Revenge porn has surged on Facebook

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Facebook has to maintain a very delicate balancing act. It needs to be as unrestricted as possible so that people can share all their weird family photos, political rants and irritating competition entry shares. At the same time, it needs to be a place where harassment and abuse are curtailed. With so many people registered and actively using Facebook each day, this isn’t simply a matter of hiring some mods – most of these things need to be controlled through complicated algorithms or individual flagging or reporting. Now, revenge porn is getting out of control and Facebook needs to find a new solution.

Reported by The Guardian (thanks Engadget), leaked documents reveal that “Facebook had to assess nearly 54,000 potential cases of revenge pornography and “sextortion” on the site in a single month”. This led the social media giant to disable more than 14 000 accounts, 33 of the cases reviewed involved children.

Let’s pause for a moment here. 54 000 cases of revenge porn in a single month? That would be 648 000 cases in a year! This is not a small problem, and considering how closely this ties into issues of bullying and even suicide, you’d hope that Facebook would step up their game on this. For those who don’t know, revenge porn is when someone shares a picture of a compromising nature – this can be an ill-gotten photo taken without the person’s consent or an image obtained during a relationship that eventually ends in a breakup. These can depict lewd acts, or sometimes just revealing clothing or poses. However, it’s a difficult line to draw.

“We constantly review and improve our policies,” said Monika Bickert, head of global policy management at Facebook. “These are complex areas but we are determined to get it right.”

Do you allow a picture of people kissing? Or how about certain amounts of nudity? And often it’s the comments that cause the issue, where someone indicates an interest in performing a sexual act with the person in the image.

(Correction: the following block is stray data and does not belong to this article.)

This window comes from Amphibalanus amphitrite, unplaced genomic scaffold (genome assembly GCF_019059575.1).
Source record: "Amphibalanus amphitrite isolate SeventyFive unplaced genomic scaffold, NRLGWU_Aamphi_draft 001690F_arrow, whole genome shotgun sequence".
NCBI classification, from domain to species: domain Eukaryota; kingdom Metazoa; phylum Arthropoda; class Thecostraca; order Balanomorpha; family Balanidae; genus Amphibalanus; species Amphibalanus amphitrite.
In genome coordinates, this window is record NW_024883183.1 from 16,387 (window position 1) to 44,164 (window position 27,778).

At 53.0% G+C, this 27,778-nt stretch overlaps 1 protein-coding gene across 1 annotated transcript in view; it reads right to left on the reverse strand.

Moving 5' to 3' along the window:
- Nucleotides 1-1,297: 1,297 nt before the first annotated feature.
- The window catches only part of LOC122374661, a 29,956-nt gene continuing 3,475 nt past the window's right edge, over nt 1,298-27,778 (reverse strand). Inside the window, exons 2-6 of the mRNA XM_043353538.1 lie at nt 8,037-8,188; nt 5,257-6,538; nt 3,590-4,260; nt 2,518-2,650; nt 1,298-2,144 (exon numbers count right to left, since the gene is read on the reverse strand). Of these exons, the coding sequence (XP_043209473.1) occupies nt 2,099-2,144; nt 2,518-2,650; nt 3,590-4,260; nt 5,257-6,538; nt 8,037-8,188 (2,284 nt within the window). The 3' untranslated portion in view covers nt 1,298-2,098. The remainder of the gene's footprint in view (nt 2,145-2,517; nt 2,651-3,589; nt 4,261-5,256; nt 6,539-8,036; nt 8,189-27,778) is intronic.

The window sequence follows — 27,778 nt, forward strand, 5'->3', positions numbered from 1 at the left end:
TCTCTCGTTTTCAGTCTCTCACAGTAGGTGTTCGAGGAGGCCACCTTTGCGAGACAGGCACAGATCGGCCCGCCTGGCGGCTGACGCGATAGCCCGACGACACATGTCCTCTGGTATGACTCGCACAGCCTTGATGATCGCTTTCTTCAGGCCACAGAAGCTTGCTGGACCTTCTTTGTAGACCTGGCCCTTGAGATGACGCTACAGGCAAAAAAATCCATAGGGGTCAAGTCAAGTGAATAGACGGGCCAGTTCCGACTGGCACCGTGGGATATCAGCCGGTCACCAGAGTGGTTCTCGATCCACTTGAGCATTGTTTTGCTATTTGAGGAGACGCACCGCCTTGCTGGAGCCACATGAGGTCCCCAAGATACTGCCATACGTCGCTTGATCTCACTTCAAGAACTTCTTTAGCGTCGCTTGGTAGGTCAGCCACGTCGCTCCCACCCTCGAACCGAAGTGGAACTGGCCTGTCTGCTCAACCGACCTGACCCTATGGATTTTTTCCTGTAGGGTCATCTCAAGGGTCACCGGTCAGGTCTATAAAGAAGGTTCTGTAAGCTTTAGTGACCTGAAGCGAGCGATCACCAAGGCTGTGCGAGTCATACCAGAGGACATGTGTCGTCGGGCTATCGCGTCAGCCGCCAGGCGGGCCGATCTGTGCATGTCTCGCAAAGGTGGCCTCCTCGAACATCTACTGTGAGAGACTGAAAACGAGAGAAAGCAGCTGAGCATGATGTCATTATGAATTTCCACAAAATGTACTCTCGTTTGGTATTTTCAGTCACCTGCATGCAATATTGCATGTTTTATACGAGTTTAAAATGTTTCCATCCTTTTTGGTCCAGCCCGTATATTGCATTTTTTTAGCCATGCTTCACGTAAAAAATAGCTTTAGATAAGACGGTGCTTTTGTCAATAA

I can understand that some of the flagging issues might be confusing and require odd lines to be drawn. However, surely there’s a way that Facebook can ensure that images of another person aren’t uploaded and tagged without their consent. I have that box ticked on my profile – no one can tag me in an image without my authorization. But Facebook’s facial recognition software is so powerful, you’d think they could check the face, match it to that person’s contacts or friends of friends and assess if this person should even be allowed to publish that image in the first place?

Read  Google pulls malware-laden apps that served porn to kids

Well, it’s not so easy. I reached out to Luc Delany, CEO of Delany & Co, ex-Facebook Public Policy Manager, ex-Google Public Policy Manager and he explained:

The idea of using facial recognition hits at one of the key elements of this debate; the balance between safety and privacy. European and Canadian courts have ruled that Facebook may not use facial recognition as it breaches citizens privacy and it has been stripped out of all their photo products. Google is also facing a lawsuit in the US for similar reasons. Even the easy sounding solutions hit upon complex legal and cultural problems.

So, it’s privacy versus revenge porn. This is not a problem with a quick and easy solution, it would seem.

Last Updated: May 23, 2017

Zoe Hawkins

Wielding my lasso of truth, I am the combination of nerd passion and grammar nazi. I delve into all things awesome and geek-tastic. You can read more of my words over at www.borngeek.co.za, or just follow me on all the social networks to get the true range of my sarcasm and wit.

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